Throughout the 19th century, shipbuilding, both on the Bay of Fundy shore and also on the Miramichi, was the dominant industry in New Brunswick. The Marco Polo, the fastest clipper ship ever built was launched from Saint John in 1851. Resource-based industries such as logging and farming were also important to the New Brunswick economy.
 New Brunswick in Canada (1867-Present)
New Brunswick was one of the original provinces of Canada that entered into Canadian Confederation in 1867. The Charlottetown Conference of 1864 had originally been intended only to discuss a Maritime Union, but concerns over the American Civil War as well as Fenian activity along the border led to an interest in expanding the scope of the union. This interest arose from the Province of Canada (formerly Upper and Lower Canada, later Ontario and Quebec) and a request was made by the Canadians to the Maritimers to have the agenda altered. Many residents of the Maritimes wanted no part of this larger Confederation. Many - such as Sir Samuel Leonard Tilley; New Brunswick's best-known Father of Confederation found themselves without a seat after the next election.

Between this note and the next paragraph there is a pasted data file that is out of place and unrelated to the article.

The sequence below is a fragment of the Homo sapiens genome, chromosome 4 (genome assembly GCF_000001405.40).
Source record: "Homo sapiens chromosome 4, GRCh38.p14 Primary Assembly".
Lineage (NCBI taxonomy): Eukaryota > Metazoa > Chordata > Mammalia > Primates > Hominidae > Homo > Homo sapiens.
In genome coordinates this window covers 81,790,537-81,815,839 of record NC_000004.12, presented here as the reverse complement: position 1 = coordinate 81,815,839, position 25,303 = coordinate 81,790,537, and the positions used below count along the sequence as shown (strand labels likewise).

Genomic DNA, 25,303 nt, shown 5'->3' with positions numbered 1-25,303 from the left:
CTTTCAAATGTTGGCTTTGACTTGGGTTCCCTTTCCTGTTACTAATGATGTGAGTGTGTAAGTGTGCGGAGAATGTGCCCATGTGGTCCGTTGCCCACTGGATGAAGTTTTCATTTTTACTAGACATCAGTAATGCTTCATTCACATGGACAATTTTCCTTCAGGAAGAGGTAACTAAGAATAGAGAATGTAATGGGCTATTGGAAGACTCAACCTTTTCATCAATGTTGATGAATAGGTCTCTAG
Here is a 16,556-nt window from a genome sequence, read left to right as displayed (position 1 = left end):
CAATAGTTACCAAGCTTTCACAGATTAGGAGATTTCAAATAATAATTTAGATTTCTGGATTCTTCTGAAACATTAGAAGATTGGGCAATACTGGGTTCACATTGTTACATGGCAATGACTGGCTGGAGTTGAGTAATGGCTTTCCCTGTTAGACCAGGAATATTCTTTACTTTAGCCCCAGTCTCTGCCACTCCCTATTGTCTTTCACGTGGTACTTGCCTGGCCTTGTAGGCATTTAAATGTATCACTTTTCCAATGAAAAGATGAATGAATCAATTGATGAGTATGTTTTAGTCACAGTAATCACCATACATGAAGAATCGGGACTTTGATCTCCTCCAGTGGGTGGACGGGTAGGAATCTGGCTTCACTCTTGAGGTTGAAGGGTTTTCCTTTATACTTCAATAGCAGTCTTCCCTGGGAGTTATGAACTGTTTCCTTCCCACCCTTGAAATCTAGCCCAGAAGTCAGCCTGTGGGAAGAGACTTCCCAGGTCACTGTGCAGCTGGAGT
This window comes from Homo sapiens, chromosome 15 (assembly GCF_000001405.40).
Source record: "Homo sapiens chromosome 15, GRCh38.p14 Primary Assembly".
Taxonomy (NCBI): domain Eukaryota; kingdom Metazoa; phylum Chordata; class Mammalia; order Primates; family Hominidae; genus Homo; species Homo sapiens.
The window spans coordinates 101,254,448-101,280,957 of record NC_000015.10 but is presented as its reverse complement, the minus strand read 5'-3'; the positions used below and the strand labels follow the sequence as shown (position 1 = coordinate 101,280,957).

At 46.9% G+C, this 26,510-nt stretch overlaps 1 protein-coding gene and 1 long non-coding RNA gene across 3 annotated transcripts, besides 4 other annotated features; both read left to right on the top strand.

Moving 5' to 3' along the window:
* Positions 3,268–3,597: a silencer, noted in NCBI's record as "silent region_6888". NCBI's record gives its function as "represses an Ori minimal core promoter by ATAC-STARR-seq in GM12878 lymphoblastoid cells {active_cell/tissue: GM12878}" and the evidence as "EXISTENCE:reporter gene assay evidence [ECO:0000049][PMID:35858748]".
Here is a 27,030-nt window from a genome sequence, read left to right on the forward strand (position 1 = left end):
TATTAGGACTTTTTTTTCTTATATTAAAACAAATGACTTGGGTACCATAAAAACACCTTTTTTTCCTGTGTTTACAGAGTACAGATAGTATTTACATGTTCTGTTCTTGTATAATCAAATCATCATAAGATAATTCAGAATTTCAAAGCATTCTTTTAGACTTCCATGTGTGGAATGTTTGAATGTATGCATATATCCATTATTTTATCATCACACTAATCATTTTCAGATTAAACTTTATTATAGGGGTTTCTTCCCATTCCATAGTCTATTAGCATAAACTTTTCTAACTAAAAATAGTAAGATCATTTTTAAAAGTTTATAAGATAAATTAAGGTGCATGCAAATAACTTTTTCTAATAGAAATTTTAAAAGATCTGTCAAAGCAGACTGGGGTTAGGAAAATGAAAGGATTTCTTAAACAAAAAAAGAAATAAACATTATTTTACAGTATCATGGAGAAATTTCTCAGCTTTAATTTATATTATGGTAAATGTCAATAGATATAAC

Following Confederation, national policies and trade barriers disrupted the historic trading relationship between the Maritime Provinces and New England. The situation in New Brunswick was exascerbated by the Great Fire of 1877 in Saint John and by the decline of the wooden shipbuilding industry. Skilled workers were forced to move to other parts of Canada or to the United States, but as the 20th Century dawned, the province's economy began to expand again. Manufacturing gained strength with the construction of several cotton mills and, in the crucial forestry sector, the sawmills that had dotted inland sections of the province gave way to larger pulp and paper mills. Nevertheless, unemployment remained high and the Great Depression provided another setback. Two influential families, the Irvings and the McCains, emerged from the depression to begin to modernize and vertically integrate the provincial economy.